An initiative to continue to bring residents of Delburne together and a coalition working with wayward youth in Red Deer recently received Collective Impact Legacy grants from the United Way of Central Alberta.
The grants, funded by annual revenues generated by memorial gifts or bequests, are to support innovative and collaborative ways of addressing complex social issues.
“It has to be something you’re doing as a group. We want to try to encourage that because at the United Way, we feel that’s one of the ways to get to the root causes of issues, is the use of a collective impact model which brings everyone together to try and solve a particularly complicated social issue rather than doing it in a silo, so to speak,” said United Way CEO Robert Mitchel on Tuesday.
The Village of Delburne was awarded $5,000 to support its Belonging Delburne initiative, which aims to strengthen its community by connecting residents through positive storytelling, sometimes called Generative Journalism. Local media, schools, city administration and community organizations are collaborating on the initiative.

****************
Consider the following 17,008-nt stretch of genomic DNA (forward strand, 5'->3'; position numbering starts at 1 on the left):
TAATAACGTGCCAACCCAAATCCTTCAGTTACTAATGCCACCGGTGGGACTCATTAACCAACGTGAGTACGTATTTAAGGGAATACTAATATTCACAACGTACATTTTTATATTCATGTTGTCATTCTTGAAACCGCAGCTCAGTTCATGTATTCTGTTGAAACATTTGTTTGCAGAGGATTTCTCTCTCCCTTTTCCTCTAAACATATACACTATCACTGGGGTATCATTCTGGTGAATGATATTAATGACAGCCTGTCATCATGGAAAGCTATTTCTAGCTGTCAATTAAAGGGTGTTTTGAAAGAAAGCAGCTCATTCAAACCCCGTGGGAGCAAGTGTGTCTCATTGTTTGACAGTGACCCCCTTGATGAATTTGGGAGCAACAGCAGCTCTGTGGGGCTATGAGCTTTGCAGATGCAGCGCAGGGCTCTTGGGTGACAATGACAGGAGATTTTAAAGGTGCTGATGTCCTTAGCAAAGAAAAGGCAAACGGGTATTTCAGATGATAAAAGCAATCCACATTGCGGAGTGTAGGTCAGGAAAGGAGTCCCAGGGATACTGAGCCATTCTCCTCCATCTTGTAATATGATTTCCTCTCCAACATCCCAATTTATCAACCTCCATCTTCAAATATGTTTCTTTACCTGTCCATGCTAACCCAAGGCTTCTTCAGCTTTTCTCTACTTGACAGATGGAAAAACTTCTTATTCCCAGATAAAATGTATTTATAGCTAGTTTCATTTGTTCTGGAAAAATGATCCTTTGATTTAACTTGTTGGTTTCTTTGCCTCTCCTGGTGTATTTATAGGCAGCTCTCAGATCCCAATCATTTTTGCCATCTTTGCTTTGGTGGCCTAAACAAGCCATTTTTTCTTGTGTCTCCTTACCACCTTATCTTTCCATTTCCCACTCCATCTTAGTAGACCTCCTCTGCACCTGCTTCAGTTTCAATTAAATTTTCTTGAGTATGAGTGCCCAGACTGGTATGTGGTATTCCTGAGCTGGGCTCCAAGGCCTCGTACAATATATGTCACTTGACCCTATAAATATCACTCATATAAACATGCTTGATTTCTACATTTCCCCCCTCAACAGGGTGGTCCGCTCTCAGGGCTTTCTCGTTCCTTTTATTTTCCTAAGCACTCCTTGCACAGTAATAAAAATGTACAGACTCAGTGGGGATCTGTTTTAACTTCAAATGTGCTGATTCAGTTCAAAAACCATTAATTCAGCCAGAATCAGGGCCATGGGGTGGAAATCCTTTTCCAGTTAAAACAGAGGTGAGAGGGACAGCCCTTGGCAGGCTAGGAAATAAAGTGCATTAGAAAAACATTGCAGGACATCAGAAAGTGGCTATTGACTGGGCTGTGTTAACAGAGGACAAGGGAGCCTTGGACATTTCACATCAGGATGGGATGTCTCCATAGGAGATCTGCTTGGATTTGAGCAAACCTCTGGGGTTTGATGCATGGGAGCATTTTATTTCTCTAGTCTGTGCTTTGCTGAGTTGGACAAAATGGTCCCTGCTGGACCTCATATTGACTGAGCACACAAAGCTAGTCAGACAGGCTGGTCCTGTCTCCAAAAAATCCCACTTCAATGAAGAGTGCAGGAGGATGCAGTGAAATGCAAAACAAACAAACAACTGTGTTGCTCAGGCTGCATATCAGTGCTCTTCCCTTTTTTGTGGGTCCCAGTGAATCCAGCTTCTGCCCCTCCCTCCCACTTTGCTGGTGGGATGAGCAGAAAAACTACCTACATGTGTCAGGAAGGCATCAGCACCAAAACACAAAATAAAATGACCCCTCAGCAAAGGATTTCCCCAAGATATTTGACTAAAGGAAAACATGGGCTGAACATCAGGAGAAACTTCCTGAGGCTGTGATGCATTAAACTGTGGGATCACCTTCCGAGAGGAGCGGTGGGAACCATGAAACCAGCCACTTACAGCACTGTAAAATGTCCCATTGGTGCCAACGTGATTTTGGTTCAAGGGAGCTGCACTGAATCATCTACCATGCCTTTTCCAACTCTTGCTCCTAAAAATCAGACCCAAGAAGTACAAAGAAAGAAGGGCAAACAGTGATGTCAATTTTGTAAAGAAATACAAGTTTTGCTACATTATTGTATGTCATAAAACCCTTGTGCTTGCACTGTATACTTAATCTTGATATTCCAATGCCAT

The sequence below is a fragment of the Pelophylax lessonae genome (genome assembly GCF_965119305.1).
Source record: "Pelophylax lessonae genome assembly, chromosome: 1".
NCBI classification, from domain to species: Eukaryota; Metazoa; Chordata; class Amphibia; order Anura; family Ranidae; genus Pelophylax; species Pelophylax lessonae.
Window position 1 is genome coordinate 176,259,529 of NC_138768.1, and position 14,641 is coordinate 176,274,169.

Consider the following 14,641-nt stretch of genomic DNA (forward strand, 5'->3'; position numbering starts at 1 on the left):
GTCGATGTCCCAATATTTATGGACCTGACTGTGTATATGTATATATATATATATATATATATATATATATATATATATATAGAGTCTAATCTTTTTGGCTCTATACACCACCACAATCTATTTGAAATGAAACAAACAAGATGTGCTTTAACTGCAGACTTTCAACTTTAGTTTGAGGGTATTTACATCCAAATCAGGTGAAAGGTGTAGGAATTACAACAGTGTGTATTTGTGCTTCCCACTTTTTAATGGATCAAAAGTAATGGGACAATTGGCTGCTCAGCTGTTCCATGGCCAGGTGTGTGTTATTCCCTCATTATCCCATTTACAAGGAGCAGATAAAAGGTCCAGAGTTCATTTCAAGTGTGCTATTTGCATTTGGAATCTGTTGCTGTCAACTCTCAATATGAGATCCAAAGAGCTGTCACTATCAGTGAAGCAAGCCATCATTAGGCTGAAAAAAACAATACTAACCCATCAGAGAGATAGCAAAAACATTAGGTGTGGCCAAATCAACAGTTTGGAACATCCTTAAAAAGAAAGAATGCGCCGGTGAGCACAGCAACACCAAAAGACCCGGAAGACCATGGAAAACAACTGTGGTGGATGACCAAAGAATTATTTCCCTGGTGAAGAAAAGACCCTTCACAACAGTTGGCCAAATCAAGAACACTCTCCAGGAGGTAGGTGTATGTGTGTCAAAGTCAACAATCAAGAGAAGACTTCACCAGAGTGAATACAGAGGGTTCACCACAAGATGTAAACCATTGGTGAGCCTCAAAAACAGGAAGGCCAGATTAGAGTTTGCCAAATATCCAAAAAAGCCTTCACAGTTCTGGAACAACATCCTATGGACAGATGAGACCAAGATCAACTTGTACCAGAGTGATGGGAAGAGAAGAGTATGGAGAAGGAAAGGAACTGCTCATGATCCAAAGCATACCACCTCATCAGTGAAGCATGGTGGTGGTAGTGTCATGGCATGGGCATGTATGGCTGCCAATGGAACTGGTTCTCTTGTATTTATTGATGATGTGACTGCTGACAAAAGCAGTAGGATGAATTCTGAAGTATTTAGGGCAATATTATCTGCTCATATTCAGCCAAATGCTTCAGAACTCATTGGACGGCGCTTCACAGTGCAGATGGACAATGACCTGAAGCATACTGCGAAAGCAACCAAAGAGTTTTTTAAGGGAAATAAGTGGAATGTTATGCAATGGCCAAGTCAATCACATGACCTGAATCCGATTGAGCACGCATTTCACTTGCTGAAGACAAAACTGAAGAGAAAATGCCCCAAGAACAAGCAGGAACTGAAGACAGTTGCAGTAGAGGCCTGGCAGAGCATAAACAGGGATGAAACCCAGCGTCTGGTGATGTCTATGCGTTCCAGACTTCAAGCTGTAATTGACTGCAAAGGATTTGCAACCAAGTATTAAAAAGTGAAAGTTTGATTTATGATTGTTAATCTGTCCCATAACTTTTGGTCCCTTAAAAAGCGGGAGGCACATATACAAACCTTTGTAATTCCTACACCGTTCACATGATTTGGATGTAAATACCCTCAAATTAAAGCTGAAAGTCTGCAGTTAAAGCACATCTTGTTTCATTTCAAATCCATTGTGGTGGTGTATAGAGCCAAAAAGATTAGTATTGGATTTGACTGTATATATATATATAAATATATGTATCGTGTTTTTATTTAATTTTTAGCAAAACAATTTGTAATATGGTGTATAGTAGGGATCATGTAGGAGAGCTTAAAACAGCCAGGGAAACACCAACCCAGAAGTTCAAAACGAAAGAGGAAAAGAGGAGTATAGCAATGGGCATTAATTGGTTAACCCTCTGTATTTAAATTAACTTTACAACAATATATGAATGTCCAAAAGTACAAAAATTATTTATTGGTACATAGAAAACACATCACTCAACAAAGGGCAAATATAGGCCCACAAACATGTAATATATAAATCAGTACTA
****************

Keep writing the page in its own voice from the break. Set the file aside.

John Howard Society, on behalf of the Red Deer High Risk Youth Coalition, received $10,000 to support efforts to engage youth in shaping how services might be delivered. High-risk youth include those experiencing or at risk of addictions, victimization, gang and criminal involvement, incarceration or hospitalization, street involvement, homelessness, being a school dropout or those with chronic truancy.
Coalition members include community corrections; health and addictions services; public, Catholic and outreach schools; provincial child and family services; and not-for-profit service providers, including emergency shelters.
It’s the second year Collective Impact Legacy grants have been available.
Last year the Sylvan Lake and area Compassion Fund, which provides emergency assistance to people in crisis, and Central Alberta Poverty Reduction Alliance were grant recipients.